When the Arizona Department of Education unexpectedly cut funding for the already hard-pressed Payson Unified School District by $95,000, with no warning and in the middle of the year, school officials were outraged.
PUSD Superintendent Casey O’Brien visited the state Capitol several times to meet with other districts facing cuts and appeal for a reprieve. The work has paid off.
The state’s plan to take away $1,600 per student enrolled in public school charter schools has been scrapped.
O’Brien received word from State Schools Superintendent John Huppenthal’s office late Monday night.
“I am very encouraged about the turn things are taking and appreciative that Huppenthal has recognized the inequity in what was being proposed,” O’Brien said. “I have expressed my gratitude to him for finding a secondary solution.”
The original cuts affected four school districts, including Payson. PUSD was set to lose $95,000, while the Vail School District would lose $1.2 million.
The latest proposed cuts come after Payson’s soft capital $618,000 allocation was reduced by $513,000 last year, said PUSD business manager Kathie Manning.
“That left us with $4,000 unencumbered for the year in soft capital, but we spent that to replace a bus engine last week, so we’re down to nothing.”
O’Brien, along with other superintendents, lobbied that the cuts were not fair Friday of last week and Monday.
O’Brien said the abrupt cuts could have caused major problems, especially since the district has already gone through two years of substantial reductions.
Last year, the district closed Frontier Elementary School, significantly increased class sizes and laid off teachers and staff.
“They were cutting money that we’ve essentially spent, so we would have had to go to our maintenance and operations budget,” he said.
O’Brien was especially angered because the state department of education singled out the four public districts with charter schools, but didn’t touch funding for private charters.
“We would certainly understand if we had to take our fair share, spread amongst all the districts, but actually what happened with the cuts is that other districts were seeing an increase in their capital budgets,” O’Brien said at Monday’s school board meeting.
Payson operates an alternative high school for a little less than 60 students as a charter school, partly to take advantage of the greater flexibility charter schools have under state law.
The district gets a base rate of $3,800 per charter school student compared to $5,400 for private charters. In addition, most private charter schools get an additional $800 per student because they are small schools that have higher overhead.
Under the proposed cuts, Payson would have only received the base rate of $3,800 per student, while most private charter schools would get closer to $7,800.
“Arizona is a strong proponent of choice and Payson has embraced that by offering a charter school option and more recently an online school. I am pro competition, but when the competition receives thousands of dollars more in funding per student, the game is rigged,” said O’Brien.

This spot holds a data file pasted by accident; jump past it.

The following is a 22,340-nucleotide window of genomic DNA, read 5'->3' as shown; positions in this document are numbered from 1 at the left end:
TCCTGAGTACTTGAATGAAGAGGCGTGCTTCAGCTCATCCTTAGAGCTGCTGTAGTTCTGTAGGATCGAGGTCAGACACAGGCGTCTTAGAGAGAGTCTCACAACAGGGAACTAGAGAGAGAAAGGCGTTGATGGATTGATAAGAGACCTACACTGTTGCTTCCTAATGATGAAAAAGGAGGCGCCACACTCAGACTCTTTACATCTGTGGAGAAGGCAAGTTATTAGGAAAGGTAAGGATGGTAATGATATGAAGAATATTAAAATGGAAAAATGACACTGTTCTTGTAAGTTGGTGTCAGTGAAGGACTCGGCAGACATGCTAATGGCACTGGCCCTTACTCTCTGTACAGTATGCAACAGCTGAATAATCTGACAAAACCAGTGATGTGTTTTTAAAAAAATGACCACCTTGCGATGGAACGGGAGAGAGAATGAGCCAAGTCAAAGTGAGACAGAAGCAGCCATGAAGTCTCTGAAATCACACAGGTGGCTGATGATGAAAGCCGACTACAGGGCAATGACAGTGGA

The cuts would have meant a heavy blow for Payson, but would have been especially crippling for the Vail School District near Tucson, which has four charter schools and has been touted as one of the top-performing districts in the state. The other districts affected were Casa Grande and Fort Thomas.
The proposed cuts came as the state department of education scrambled to implement a $188 million reduction in “soft capital” funding for districts statewide, which normally covers money districts use to buy things like textbooks and software. The state virtually eliminated all funding for such supplies, which cost Payson about $600,000.
As it happens, the “additional funding” for charter schools was tucked into the “soft capital” budget line at the state level, which provided the justification for the additional reductions.
O’Brien noted that the district successfully fought off an attempt by the state department of education to take away some $400,000 in funding for vocational education based on a technicality several years ago.
In addition, the district last year enlisted the help of the Gila County Attorney’s office to fight off a state department of education effort to deny teachers at the district’s charter school pay based on extra training and qualifications other teachers in the district receive.
While the district has dodged a budgetary bullet, donations remain one of the bright spots in the bleak budget.
Credit for Kids donations came in at $211,000, a 1-percent decrease from the previous year.
And cash donations to the district, not including Credit for Kids, totaled $155,000 last calendar year, providing a huge boost for the district, O’Brien said.
A large amount of donations go toward the high school and supporting athletic programs.